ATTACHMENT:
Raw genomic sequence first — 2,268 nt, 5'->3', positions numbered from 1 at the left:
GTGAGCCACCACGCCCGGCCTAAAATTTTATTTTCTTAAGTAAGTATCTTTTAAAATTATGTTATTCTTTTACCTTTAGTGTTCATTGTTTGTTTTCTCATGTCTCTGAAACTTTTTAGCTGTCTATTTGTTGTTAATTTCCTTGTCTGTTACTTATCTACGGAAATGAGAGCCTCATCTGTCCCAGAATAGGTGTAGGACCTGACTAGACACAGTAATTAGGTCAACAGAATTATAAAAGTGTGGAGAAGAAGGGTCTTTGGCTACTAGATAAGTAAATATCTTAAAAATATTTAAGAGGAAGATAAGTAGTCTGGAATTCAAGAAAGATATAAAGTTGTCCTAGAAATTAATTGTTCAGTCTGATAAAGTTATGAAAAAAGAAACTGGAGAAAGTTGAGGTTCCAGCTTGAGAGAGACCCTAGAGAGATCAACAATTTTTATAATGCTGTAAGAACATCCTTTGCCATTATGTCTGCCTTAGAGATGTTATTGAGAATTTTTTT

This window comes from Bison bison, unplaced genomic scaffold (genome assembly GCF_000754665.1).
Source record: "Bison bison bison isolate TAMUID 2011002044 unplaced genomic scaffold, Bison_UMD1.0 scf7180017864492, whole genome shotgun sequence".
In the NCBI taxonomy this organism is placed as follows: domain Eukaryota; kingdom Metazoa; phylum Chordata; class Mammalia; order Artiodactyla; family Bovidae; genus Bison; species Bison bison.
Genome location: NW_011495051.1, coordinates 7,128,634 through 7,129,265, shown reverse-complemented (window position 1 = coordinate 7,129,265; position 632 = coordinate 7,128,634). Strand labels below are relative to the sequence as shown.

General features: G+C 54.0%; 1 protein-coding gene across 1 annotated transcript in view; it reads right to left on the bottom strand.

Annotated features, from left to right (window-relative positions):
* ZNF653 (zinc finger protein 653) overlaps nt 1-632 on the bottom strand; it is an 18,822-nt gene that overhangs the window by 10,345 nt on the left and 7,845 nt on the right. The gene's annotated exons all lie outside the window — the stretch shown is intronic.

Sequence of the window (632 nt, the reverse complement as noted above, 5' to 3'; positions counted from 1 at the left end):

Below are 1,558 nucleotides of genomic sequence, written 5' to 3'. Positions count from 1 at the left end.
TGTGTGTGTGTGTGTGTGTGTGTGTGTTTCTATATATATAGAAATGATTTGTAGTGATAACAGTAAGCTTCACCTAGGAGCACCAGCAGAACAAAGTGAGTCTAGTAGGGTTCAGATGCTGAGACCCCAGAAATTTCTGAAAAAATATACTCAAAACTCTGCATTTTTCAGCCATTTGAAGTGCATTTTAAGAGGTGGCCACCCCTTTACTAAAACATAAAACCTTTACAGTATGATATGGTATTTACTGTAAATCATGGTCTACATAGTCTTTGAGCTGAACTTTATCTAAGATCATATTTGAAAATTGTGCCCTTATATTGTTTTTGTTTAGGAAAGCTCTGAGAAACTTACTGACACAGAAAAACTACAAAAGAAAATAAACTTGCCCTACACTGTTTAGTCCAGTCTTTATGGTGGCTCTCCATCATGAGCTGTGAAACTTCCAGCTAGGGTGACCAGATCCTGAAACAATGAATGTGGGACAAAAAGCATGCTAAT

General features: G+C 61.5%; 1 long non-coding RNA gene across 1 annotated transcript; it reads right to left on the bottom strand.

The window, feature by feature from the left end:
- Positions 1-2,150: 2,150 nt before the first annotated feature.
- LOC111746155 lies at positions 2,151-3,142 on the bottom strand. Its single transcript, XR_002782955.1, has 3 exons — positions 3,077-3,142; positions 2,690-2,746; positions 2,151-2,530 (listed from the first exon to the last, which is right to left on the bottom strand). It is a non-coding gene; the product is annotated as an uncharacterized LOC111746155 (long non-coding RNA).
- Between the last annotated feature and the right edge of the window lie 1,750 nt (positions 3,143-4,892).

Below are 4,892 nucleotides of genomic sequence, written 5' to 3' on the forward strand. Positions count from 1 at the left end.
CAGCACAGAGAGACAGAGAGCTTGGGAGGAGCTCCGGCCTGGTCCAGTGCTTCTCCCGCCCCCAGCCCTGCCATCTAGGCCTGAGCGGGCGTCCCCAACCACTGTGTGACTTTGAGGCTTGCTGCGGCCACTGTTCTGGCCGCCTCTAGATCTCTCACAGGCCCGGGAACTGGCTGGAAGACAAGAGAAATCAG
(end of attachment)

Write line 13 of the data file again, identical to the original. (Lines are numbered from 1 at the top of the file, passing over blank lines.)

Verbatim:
General features: G+C 61.5%; 1 long non-coding RNA gene across 1 annotated transcript; it reads right to left on the bottom strand.